Diversion, not Detention

Research

A fisheye lens view of a window with a handwritten sign saying HELP

The Prison Policy Institute reports that as of 2016, 34,000 youth are incarcerated and 20,000 more are in ‘residential facilities.’ Jay Blitzman of Harvard Law School recently wrote that there are “unintended consequences of [incarceration] that have adversely affected our most vulnerable youth and exacerbated racial disparities in the juvenile and child welfare system.” Diversion programs, which are intervention programs intended to divert people away from the criminal justice system, are needed to avoid a system that has a 84.1% recidivism rate for people 24 years and younger.

A recent nationwide poll found that 87% of respondents agree that “those with mental illness should not be in prison, they belong in treatment facilities.” Few programs exist to tackle the issue of people with mental illness ending up in prison instead of treatment. One unique Boston-based diversion program is making strides to improve access to and coordination of mental health services for kids with complex, unmet mental health needs: the Mental Health Advocacy Project 4 Kids program (formerly J-MHAP) established by Health Law Advocates and directed by senior staff attorney Marisol Garcia.

Garcia notes that in her experience, a plurality of kids in the juvenile justice system could be elsewhere if they would have had their mental health needs met. Twitter In fact, the MHAP4Kids project was started when a juvenile court judged approached HLA to say that too many kids in her court with mental health issues should not be there at all.

Garcia notes that in her experience, a plurality of kids in the juvenile justice system could be elsewhere if they would have had their mental health needs met.

 

Avoiding the System All Together

In 2015, the Massachusetts Juvenile Court Chief Justice Amy Nechtem praised J-MHAP as an example of a successful program. MHAP4Kids advocates for services on behalf of youth with unmet mental health needs, gets them services and greatly impacts their life by not only diverting them away from the criminal justice system, but giving them the backing and foundation to flourish in society.

MHAP4Kids, like HLA generally, is a pro-bono program that serves low-income kids and their families. A baseline evaluation is done at program entry to mark a starting point relative to which improvement in specified goals can be measured. MHAP4Kids helps secure not just proper mental health care, but also specialized school placement and special education placement among other things. Evaluation of the program by Trish Elliott and Emily Feinberg of Boston University shows that 81.4% of those goals were met in 2015. Health-related reasons for missing school went down drastically. Depression rates of children and their parents greatly improved.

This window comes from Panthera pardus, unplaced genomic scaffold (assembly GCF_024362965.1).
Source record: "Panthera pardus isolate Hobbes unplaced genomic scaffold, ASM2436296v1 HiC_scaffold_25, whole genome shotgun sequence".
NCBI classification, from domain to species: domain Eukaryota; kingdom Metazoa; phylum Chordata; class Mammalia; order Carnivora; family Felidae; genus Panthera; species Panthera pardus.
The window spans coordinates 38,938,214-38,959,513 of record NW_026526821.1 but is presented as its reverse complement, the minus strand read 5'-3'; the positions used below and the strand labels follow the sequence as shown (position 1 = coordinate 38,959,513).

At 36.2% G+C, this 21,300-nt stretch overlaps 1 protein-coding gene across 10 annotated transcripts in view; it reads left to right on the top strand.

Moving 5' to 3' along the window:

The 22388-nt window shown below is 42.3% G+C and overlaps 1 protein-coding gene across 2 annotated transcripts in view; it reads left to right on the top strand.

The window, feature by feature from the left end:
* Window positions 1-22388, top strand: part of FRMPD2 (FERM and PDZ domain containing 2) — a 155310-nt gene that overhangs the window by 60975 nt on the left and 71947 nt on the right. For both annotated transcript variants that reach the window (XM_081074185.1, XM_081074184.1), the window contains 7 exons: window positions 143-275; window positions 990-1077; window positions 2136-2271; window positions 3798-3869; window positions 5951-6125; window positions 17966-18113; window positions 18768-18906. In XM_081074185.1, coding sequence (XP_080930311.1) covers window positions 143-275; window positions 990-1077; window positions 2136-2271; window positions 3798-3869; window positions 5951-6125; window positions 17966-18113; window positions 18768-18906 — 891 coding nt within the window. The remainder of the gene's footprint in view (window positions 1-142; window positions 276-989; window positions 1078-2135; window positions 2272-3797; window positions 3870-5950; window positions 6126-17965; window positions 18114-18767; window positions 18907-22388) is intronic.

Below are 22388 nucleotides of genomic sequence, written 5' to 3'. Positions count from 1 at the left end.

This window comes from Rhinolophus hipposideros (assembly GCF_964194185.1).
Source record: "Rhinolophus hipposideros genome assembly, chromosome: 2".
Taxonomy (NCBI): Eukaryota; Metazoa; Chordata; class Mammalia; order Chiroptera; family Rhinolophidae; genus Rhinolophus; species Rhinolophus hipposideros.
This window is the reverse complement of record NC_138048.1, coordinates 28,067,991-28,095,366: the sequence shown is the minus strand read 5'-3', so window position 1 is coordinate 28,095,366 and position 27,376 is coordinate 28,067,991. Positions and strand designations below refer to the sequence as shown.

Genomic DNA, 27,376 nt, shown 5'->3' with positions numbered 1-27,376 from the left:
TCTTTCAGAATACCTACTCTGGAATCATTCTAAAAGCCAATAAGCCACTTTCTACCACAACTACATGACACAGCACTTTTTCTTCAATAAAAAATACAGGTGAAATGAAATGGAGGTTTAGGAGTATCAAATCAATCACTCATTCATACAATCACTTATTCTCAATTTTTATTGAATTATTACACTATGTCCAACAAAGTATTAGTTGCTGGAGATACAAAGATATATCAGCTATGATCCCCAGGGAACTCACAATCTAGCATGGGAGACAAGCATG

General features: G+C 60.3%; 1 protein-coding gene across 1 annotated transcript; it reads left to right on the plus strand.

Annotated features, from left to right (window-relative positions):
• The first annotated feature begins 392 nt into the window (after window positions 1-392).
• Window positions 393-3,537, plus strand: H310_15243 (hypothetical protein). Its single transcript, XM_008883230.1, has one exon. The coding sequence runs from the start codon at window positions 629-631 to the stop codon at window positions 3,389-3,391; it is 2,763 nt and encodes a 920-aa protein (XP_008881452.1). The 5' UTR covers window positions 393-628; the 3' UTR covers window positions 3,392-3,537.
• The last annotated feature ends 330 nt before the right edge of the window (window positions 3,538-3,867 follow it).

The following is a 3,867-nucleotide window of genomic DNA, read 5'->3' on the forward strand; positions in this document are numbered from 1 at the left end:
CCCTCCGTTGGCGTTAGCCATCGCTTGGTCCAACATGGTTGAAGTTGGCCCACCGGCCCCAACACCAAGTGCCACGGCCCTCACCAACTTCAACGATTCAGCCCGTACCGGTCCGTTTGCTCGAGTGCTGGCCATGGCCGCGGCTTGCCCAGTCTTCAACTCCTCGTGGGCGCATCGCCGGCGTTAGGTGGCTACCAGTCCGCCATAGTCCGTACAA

The program appoints a mental health advocate (MHA) who manages the case and coordinates services for the child. The MHAs are lawyers who use every tool at their disposal to ensure the best outcome for their kids. MHAP4Kids is moving program operations from the juvenile courts to the Massachusetts Family Resource Centers in order to improve program accessibility. Garcia noted, “Some of the feedback that we got…from different stakeholders is that if we’re a juvenile diversion program then why do families have to come to the juvenile court to access our service?” Adaptation and improvement done in light of evaluation has been an important part of MHAP4Kids’ resilience and growth through the years. The move to the resource centers differentiate the program from other diversion programs, such as the Dhar Law diversion program or the Robert F. Kennedy Children Action Corps DDAP program. The other programs are still successful and needed in their own right.

Moving Forward

A public health focus on prevention requires developing upstream approaches that coincide with criminal justice reform. State Sen. Eileen Donoghue recently said that J-MHAP would be “”a hallmark and a trailblazer for the entire country.” Juvenile courts and community resource centers can take up this model to ensure kids with unmet mental health needs can lead happy, healthy lives.

Feature image: Randall Pugh, West Dallas juvenile detention center Houston Texas HDR, used under CC BY-NC 2.0/cropped from original

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